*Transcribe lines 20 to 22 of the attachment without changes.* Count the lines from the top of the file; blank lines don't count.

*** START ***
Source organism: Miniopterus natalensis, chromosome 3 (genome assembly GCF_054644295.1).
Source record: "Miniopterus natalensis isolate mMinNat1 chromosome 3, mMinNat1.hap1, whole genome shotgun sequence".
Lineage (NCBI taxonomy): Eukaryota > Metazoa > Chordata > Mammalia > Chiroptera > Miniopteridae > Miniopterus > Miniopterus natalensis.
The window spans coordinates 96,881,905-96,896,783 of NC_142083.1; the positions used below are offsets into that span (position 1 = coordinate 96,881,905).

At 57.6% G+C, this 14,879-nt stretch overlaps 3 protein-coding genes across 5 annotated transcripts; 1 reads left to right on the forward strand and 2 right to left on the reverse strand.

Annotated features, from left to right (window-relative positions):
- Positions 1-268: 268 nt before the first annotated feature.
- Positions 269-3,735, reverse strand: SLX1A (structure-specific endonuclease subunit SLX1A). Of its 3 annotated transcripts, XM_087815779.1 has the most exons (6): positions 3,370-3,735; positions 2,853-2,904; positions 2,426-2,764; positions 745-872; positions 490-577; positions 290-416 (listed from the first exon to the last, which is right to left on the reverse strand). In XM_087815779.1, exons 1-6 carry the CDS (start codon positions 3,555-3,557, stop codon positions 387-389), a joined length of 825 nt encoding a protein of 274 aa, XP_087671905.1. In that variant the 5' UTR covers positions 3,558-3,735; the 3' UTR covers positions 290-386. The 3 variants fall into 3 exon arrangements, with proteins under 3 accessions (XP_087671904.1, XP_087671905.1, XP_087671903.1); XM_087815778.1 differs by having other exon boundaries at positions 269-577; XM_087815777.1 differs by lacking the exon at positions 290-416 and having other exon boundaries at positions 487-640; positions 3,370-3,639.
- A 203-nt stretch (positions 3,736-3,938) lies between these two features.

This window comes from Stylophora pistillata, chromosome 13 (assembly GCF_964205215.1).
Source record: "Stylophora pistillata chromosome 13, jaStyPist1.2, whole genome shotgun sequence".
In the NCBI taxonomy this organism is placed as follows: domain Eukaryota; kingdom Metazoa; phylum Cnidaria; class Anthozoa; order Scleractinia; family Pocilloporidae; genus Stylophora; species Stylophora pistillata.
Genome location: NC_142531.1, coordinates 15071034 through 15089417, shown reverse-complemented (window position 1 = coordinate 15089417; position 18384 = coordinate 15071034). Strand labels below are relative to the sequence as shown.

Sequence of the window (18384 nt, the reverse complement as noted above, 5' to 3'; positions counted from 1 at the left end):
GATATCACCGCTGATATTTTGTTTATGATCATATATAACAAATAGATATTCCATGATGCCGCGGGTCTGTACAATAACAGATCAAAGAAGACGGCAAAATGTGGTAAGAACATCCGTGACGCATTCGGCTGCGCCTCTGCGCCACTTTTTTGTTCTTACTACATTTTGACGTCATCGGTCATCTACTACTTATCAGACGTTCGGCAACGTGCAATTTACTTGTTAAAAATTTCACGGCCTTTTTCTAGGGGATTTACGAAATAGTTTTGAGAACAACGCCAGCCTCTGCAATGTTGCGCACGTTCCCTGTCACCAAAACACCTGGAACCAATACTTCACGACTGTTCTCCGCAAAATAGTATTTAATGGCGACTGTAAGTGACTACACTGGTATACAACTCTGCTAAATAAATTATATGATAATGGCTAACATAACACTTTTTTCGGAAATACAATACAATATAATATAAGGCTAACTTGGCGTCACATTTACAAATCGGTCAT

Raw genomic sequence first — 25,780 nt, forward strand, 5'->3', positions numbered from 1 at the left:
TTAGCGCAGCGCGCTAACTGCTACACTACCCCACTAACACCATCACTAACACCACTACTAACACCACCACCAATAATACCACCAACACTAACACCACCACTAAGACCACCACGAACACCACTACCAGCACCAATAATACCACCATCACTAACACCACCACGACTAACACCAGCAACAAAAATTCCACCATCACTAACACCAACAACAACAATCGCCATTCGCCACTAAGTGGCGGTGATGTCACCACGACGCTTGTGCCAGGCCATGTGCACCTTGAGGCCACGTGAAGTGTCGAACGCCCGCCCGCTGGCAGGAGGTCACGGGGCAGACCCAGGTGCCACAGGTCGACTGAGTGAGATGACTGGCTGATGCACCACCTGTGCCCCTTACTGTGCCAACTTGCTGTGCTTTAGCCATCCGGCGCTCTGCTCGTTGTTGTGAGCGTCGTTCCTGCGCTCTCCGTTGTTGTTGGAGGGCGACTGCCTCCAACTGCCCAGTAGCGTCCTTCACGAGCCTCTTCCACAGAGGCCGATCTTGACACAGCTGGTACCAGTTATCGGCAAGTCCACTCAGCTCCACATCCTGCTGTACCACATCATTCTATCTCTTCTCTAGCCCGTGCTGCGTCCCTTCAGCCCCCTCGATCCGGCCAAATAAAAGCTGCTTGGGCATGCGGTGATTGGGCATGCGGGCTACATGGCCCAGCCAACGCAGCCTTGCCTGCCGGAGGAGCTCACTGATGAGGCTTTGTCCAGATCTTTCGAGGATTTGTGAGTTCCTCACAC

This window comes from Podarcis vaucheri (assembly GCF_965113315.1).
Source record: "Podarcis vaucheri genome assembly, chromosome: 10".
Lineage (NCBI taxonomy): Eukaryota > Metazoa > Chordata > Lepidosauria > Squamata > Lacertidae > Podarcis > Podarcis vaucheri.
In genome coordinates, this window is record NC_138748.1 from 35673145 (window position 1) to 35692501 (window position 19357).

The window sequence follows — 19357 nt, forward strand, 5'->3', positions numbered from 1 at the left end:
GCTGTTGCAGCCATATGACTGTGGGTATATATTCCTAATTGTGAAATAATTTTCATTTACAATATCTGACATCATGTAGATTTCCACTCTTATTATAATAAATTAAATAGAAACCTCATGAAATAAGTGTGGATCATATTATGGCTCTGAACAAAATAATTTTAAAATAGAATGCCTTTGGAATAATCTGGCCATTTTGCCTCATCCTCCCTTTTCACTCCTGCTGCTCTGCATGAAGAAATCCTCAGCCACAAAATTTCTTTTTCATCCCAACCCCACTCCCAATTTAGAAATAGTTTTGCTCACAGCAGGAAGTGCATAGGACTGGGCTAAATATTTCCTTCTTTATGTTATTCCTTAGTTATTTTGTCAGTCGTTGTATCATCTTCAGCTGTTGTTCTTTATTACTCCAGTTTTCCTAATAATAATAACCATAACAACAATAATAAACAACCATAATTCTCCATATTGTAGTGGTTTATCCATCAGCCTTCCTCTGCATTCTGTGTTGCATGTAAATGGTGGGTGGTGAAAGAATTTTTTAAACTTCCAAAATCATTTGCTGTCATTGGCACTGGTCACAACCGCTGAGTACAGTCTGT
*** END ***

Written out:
Lineage (NCBI taxonomy): Eukaryota > Metazoa > Chordata > Lepidosauria > Squamata > Lacertidae > Podarcis > Podarcis vaucheri.
In genome coordinates, this window is record NC_138748.1 from 35673145 (window position 1) to 35692501 (window position 19357).

The window sequence follows — 19357 nt, forward strand, 5'->3', positions numbered from 1 at the left end: